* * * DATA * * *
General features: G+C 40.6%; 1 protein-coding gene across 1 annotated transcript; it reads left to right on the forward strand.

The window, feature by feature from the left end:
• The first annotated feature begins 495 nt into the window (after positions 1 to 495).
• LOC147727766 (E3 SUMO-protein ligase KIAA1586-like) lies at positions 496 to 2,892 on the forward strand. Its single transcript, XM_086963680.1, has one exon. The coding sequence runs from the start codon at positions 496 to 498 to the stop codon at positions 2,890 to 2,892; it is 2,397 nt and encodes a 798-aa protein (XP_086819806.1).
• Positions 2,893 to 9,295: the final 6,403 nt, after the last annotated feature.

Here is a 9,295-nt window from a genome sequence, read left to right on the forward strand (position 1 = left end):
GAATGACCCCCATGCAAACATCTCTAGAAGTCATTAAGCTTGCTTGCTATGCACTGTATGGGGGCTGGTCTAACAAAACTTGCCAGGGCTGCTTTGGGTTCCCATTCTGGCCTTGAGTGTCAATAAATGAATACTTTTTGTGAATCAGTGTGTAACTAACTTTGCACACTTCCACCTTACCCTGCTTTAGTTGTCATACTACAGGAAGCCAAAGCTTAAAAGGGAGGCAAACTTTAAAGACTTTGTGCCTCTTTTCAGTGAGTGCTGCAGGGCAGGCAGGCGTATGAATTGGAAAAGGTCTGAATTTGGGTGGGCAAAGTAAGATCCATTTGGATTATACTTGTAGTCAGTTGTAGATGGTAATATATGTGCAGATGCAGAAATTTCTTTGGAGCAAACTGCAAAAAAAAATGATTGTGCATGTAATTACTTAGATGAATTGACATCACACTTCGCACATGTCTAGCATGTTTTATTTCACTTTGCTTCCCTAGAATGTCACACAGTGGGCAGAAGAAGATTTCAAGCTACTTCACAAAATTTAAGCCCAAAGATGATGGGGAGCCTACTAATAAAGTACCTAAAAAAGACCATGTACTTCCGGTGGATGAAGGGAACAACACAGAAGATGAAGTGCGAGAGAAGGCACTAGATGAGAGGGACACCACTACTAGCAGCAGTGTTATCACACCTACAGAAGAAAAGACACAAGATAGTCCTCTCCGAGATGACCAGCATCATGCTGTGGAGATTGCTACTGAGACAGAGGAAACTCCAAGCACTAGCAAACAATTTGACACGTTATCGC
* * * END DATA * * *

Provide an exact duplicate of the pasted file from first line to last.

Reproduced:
General features: G+C 40.6%; 1 protein-coding gene across 1 annotated transcript; it reads left to right on the forward strand.

The window, feature by feature from the left end:
• The first annotated feature begins 495 nt into the window (after positions 1 to 495).
• LOC147727766 (E3 SUMO-protein ligase KIAA1586-like) lies at positions 496 to 2,892 on the forward strand. Its single transcript, XM_086963680.1, has one exon. The coding sequence runs from the start codon at positions 496 to 498 to the stop codon at positions 2,890 to 2,892; it is 2,397 nt and encodes a 798-aa protein (XP_086819806.1).
• Positions 2,893 to 9,295: the final 6,403 nt, after the last annotated feature.

Here is a 9,295-nt window from a genome sequence, read left to right on the forward strand (position 1 = left end):
GAATGACCCCCATGCAAACATCTCTAGAAGTCATTAAGCTTGCTTGCTATGCACTGTATGGGGGCTGGTCTAACAAAACTTGCCAGGGCTGCTTTGGGTTCCCATTCTGGCCTTGAGTGTCAATAAATGAATACTTTTTGTGAATCAGTGTGTAACTAACTTTGCACACTTCCACCTTACCCTGCTTTAGTTGTCATACTACAGGAAGCCAAAGCTTAAAAGGGAGGCAAACTTTAAAGACTTTGTGCCTCTTTTCAGTGAGTGCTGCAGGGCAGGCAGGCGTATGAATTGGAAAAGGTCTGAATTTGGGTGGGCAAAGTAAGATCCATTTGGATTATACTTGTAGTCAGTTGTAGATGGTAATATATGTGCAGATGCAGAAATTTCTTTGGAGCAAACTGCAAAAAAAAATGATTGTGCATGTAATTACTTAGATGAATTGACATCACACTTCGCACATGTCTAGCATGTTTTATTTCACTTTGCTTCCCTAGAATGTCACACAGTGGGCAGAAGAAGATTTCAAGCTACTTCACAAAATTTAAGCCCAAAGATGATGGGGAGCCTACTAATAAAGTACCTAAAAAAGACCATGTACTTCCGGTGGATGAAGGGAACAACACAGAAGATGAAGTGCGAGAGAAGGCACTAGATGAGAGGGACACCACTACTAGCAGCAGTGTTATCACACCTACAGAAGAAAAGACACAAGATAGTCCTCTCCGAGATGACCAGCATCATGCTGTGGAGATTGCTACTGAGACAGAGGAAACTCCAAGCACTAGCAAACAATTTGACACGTTATCGC